Havana is the capital city of Cuba and presently has a population of slightly over two million. The city was founded by the Spanish in the 1500′s and has a long and fascinating history.
Its numerous tourist attractions bring over one million visitors to the city per year and the city continues to evolve and change just as it has done over the centuries. Havana in fact has seen a wide range of historical events, ranging from being a base for Hernan Cortes to explore Mexico to being the first country in the West to have an officially communist government.
How Did Havana Get its Name?
No one knows for sure where the city of Havana got its name. There are, however, two very plausible theories. Some say that the name Havana came from the name of a local Taíno chief, Habaguanex. Others say that the name is a derivative of the Dutch word “havene”, which means harbor. Considering the fact that this city was at first built to be a port city in the new world, it would seem that the second theory is likely the right one.
Havana, like much of Cuba, was owned by Spain for hundreds of years. However, the British did take control of the city for less than a year and during this time the city saw a rapid cultural transformation. Nonetheless, the British returned the city to Spain as part of a treaty made at the end of the Seven Years’ War. Cuba continued as a Spanish colony until 1898, at which time the United States occupied the island.
In the years leading up to the Cuban revolution, Havana saw a great deal of change. It went from being simply a port city to being a place of fashion, design and culture. Plantation owners that lost their lands in the Civil War came to Havana. This was in fact the start of the Cuban cigars industry, as many plantation owners found that Cuba has the ideal climate for growing tobacco.
Large mansions and plantations soon became commonplace in and around the city. The middle class also grew; however, there was still a great divide between the very rich and thousands who were very poor. Out of this divide rose Castro, Che Guevara and the communist revolution that was soon to change Havana forever.
Naturally, Havana has changed a lot under Castro’s rule. Privately owned companies were nationalized and many rich and middle class Cubans fled to Florida and other countries in order to escape Castro and his communist government. This brought about a change in the city, as Havana went from being a Latin American version of Paris to city that was handicapped by an economic embargo and lack of tourism.
However, Havana has never stopped being a cultured, classic city with much to offer. In recent times, foreign investors have been able to enter and build large hotels, stores and other related enterprises. Fashion shows are now held in Havana on a regular basis. The area of Old Havana, which was crumbling under communist rule, is now being rebuilt with the aid of foreign companies. Cuba’s government is still communist but it slowly changing and allowing more openness and freedom. Many countries now have at least cordial relations with Cuba, which has made it possible for Havana to one again become the cultural leader that it was in times past.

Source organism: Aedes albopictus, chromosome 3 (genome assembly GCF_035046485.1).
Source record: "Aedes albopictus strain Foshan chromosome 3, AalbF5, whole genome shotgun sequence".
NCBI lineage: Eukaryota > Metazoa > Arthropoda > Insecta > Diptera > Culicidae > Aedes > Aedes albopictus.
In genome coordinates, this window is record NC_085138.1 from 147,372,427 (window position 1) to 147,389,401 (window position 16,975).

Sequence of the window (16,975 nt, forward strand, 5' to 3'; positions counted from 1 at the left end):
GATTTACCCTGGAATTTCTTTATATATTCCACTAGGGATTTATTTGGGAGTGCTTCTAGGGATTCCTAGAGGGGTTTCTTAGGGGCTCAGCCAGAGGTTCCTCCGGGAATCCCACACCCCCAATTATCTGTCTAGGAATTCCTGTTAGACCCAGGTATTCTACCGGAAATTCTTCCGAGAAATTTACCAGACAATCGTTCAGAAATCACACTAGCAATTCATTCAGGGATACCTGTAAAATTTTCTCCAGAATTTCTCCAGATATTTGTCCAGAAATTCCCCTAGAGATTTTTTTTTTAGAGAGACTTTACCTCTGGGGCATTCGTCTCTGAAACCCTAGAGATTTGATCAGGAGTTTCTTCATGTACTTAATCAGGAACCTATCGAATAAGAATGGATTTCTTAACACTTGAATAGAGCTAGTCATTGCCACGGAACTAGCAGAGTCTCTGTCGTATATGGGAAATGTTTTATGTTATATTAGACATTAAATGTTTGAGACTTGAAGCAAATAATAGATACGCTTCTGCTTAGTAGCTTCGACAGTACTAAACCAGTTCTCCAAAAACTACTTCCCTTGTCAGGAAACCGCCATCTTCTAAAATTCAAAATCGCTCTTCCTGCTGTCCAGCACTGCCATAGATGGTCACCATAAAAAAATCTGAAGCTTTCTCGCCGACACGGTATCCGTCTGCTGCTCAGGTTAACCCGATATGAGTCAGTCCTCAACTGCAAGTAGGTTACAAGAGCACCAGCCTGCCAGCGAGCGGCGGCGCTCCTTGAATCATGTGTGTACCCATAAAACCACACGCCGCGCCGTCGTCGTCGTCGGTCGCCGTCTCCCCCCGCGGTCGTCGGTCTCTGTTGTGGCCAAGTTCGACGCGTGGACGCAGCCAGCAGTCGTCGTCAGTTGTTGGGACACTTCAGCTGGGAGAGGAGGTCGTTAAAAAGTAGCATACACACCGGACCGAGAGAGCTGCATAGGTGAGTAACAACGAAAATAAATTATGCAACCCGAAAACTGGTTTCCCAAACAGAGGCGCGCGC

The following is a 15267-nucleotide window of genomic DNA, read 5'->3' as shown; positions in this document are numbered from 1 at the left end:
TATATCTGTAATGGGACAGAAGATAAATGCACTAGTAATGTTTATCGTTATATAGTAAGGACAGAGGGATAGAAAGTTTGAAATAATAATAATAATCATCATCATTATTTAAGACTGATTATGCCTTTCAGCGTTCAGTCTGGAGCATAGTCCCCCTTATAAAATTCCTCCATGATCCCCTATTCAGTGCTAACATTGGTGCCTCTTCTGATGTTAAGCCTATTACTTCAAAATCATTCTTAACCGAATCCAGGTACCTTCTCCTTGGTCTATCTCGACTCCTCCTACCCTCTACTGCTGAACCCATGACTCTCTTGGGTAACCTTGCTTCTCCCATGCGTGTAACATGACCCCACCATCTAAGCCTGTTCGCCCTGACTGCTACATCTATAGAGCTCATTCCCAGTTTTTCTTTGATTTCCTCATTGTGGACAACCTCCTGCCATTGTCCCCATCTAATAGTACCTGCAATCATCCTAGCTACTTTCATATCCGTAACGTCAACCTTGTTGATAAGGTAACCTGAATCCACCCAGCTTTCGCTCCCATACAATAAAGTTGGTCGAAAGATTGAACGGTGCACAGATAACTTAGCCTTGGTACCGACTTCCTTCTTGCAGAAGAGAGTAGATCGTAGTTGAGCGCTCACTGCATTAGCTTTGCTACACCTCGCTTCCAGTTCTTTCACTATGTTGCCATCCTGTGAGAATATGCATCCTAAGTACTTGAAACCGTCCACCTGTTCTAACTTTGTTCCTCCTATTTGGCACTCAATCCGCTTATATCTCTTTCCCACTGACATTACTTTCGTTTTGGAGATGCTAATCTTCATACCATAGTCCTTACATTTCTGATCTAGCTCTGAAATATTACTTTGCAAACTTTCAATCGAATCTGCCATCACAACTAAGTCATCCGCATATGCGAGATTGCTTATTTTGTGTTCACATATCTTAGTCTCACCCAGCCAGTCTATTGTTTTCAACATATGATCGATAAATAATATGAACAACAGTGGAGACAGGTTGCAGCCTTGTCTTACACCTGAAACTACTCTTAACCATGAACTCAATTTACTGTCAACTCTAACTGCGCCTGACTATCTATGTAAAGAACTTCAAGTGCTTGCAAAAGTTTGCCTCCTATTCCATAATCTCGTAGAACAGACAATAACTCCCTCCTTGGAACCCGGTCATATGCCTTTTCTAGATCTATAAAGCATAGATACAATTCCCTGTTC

There are numerous historical sites both in Havana city and Havana province. Habana Vieja, the old part of the city that was founded many years ago, is a UNESCO World Heritage site that is visited by tens of thousands of people every year. Plaza Vieja is a particularly interesting part of the old city, as it used to host executions, processions, bullfights, fiestas and more.
The Fortaleza San Carlos de la Cabaña is yet another interesting site. It was the most impressive fortress in the 1700s and was built by Spain in an effort to fortify the city. Other well known fortresses built in the city include El Morro Fortress and San Salvador de la Punta Fortress. El Morro was built to withstand attacks from pirates and buccaneers while San Salvador was built to protect the island from foreign aggressors.
However, not all historical sites in Havana are hundreds of years old. El Capitolio Nacional, which was built in 1929, is impressive and a must see building for those who come to visit the city. It is home to both the Cuban Academy of Sciences and the National Museum of Natural History. Cristo de La Habana is a large 20 meter high statue of Christ that was built in the late 1950s and is also a site that any tourist will want to get a peek at.
Havana is a city with a long and rich history. It went from being a small port town in the 1500s to becoming a fortified city for the Spaniards to base out of as they continued to explore and plunder Central and South America. Havana saw a transformation in the 1900s as it become a cultured city with stunning architecture and while this vision of Havana become only a memory under Castro, it is starting to reappear as foreign companies and tourists are becoming more welcome in the city.
Havana has seen numerous wars as the British, Spanish and Americans have all fought over the city in the hundreds of years since it was founded. However, it is now more likely to see fashion shows and cultural events that bring out the unique and fascinating Cuban culture. And just as Havana has changed over the years, it continues to change and evolve, making it a rich and fascinating place to visit.